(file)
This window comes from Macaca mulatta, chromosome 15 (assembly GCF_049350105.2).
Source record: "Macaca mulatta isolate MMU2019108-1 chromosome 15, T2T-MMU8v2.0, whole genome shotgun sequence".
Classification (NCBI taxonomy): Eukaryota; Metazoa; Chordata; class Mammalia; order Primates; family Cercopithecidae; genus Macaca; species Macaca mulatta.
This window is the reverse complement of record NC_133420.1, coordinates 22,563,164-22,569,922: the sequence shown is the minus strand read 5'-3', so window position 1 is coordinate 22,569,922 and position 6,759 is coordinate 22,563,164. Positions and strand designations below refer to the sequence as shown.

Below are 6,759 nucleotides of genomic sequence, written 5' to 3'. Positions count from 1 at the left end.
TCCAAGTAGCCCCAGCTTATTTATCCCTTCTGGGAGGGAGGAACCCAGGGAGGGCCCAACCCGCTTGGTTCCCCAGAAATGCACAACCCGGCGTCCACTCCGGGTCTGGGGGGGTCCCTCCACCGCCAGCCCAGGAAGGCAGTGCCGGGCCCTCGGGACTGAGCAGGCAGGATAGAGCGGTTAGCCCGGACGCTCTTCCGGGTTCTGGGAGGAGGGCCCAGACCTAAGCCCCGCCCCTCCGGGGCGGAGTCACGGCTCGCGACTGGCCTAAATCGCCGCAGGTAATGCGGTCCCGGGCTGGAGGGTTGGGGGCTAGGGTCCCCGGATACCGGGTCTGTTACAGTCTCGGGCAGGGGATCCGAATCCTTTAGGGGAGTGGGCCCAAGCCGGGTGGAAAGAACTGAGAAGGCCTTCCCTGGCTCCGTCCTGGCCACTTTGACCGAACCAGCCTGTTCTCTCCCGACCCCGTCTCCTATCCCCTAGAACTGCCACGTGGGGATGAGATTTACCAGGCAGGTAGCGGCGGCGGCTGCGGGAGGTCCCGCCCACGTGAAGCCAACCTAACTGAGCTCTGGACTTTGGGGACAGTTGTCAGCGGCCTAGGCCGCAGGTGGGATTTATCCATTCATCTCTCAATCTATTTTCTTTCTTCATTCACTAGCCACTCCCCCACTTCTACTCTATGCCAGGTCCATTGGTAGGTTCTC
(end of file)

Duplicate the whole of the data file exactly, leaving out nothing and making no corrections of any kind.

This window comes from Macaca mulatta, chromosome 15 (assembly GCF_049350105.2).
Source record: "Macaca mulatta isolate MMU2019108-1 chromosome 15, T2T-MMU8v2.0, whole genome shotgun sequence".
Classification (NCBI taxonomy): Eukaryota; Metazoa; Chordata; class Mammalia; order Primates; family Cercopithecidae; genus Macaca; species Macaca mulatta.
This window is the reverse complement of record NC_133420.1, coordinates 22,563,164-22,569,922: the sequence shown is the minus strand read 5'-3', so window position 1 is coordinate 22,569,922 and position 6,759 is coordinate 22,563,164. Positions and strand designations below refer to the sequence as shown.

Below are 6,759 nucleotides of genomic sequence, written 5' to 3'. Positions count from 1 at the left end.
TCCAAGTAGCCCCAGCTTATTTATCCCTTCTGGGAGGGAGGAACCCAGGGAGGGCCCAACCCGCTTGGTTCCCCAGAAATGCACAACCCGGCGTCCACTCCGGGTCTGGGGGGGTCCCTCCACCGCCAGCCCAGGAAGGCAGTGCCGGGCCCTCGGGACTGAGCAGGCAGGATAGAGCGGTTAGCCCGGACGCTCTTCCGGGTTCTGGGAGGAGGGCCCAGACCTAAGCCCCGCCCCTCCGGGGCGGAGTCACGGCTCGCGACTGGCCTAAATCGCCGCAGGTAATGCGGTCCCGGGCTGGAGGGTTGGGGGCTAGGGTCCCCGGATACCGGGTCTGTTACAGTCTCGGGCAGGGGATCCGAATCCTTTAGGGGAGTGGGCCCAAGCCGGGTGGAAAGAACTGAGAAGGCCTTCCCTGGCTCCGTCCTGGCCACTTTGACCGAACCAGCCTGTTCTCTCCCGACCCCGTCTCCTATCCCCTAGAACTGCCACGTGGGGATGAGATTTACCAGGCAGGTAGCGGCGGCGGCTGCGGGAGGTCCCGCCCACGTGAAGCCAACCTAACTGAGCTCTGGACTTTGGGGACAGTTGTCAGCGGCCTAGGCCGCAGGTGGGATTTATCCATTCATCTCTCAATCTATTTTCTTTCTTCATTCACTAGCCACTCCCCCACTTCTACTCTATGCCAGGTCCATTGGTAGGTTCTC